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Ask the Expert: How can the current developments in AI deepen our understanding of human intelligence?

By February 9, 2022No Comments
Ingmar Visser
Steven Scholte
Ingmar Visser’s (Developmental Psychology) question

Dear Steven,

Artificial intelligence is once again on the rise after what is called the AI Winter. Psychology and AI are of course closely intertwined and share a common interest in understanding the mechanisms underlying intelligent behavior. How can current developments in AI deepen our understanding of human intelligence? Is there a limit here or will AI be truly intelligent this time around?

Ingmar

Steven Scholte’s (Brain and Cognition) answer

Dear Ingmar,

Thanks for this inspiring question, I have pondered on this for some weeks.

Human intelligence is a special category. It maybe is the new ‘language’. In the last century, language was often used as an argument for the manifest superiority of humans over animals.  Developments have made it clear that language is much less complex than was assumed and science has exorcised miracles like the hypothesized ‘Language acquisition device (LAD)’ (a proposed evolutionary derived black box system enabling humans to learn such a complex system). Also the hard boundary between humans and other great apes has turned out to be much more gradual. The miracle of language has not been solved, it has evaporated. Miracles are the domain of people like patriarch Krill, not science (and notice how hilarious it is that the big conclusion of the LAD was that because we do not understand language it is what makes us special).

I think general intelligence is the next frontier in the battle of keeping humans special, but in drawing this line between us, on the one hand, and computer systems and animals on the other. General intelligence is often seen is a general problem solver, working on abstract concepts extracted by the mind/brain using slave systems (vision, audition, memory). In an endless problem space, of which the best and brightest solutions are regularly selected by us, homo sapiens sapiens.

For me, this immediately breaks. Something like chess (for a long time considered to be a hallmark of cognition) turns out to be relatively simple, something like walking is, in comparison, very difficult. That an ant and a chess grandmaster are perfectly able to walk does not show that walking is simple, just that walking is a relevant problem to solve.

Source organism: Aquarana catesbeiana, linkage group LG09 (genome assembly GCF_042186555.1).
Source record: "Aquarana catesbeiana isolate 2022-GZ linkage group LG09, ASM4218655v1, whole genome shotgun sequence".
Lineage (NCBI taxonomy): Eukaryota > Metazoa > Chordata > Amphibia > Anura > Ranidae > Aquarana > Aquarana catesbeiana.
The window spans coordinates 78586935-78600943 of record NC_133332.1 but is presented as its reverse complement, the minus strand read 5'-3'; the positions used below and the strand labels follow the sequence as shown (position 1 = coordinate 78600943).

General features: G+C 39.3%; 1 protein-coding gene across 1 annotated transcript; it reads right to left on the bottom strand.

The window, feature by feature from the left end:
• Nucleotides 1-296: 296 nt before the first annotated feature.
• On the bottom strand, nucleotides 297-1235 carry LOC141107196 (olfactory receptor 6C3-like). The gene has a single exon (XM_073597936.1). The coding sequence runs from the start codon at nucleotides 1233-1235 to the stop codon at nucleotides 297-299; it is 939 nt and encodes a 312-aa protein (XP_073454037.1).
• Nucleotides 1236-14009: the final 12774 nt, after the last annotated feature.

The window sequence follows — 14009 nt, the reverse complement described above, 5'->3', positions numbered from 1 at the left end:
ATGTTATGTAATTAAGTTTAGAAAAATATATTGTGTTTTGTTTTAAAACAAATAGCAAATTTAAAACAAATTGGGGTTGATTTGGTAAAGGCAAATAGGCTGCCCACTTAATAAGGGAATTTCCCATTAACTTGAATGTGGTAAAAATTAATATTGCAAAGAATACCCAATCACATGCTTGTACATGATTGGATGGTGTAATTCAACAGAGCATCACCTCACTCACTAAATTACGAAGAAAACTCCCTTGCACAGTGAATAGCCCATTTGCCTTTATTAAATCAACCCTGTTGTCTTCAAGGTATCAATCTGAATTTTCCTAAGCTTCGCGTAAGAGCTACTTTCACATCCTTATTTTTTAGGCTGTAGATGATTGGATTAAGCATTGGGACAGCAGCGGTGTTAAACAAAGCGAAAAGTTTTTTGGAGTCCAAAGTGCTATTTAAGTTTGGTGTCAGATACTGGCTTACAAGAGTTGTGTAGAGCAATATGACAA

With chess and walking it is clear what you refer to. General intelligence is a concept of which it is unclear if it exists as such. It might ‘really’ exist, it might be a efficient mid-term concept to be filled in, it might obscure solutions (like the LAD did in language research).

My bet would be that many of the mechanisms of the mind/brain (vision, memory, movement) solve very complex problems without us becoming aware of it. Psychology/AI will help show how complex these problems really are (vision, memory, movement). I think Psychology /AI like research will also show these mechanisms reduce the problem space substantially. This would reduce the problem space for general intelligence, and maybe even to such an extent that it will not take a miracle to solve.

Of course, one of the really great things of science is that we might learn what the correct answer is. I am looking forward to discovering how our conceptual framework will change, but any clear answer, and given the rapid progress we might get there, will fill me with great pleasure.

Steven

Steven Scholte’s question is for Han van der Maas (Psychological Methods)

Dear Han,

You are a great expert of intelligent systems. Also, you are very knowledgeable about chess related research. How has your view on chess (as a model of cognition/problem solving) changed in the last 20 years? Has this altered your view of Good Old Fashioned Artificial Intelligence?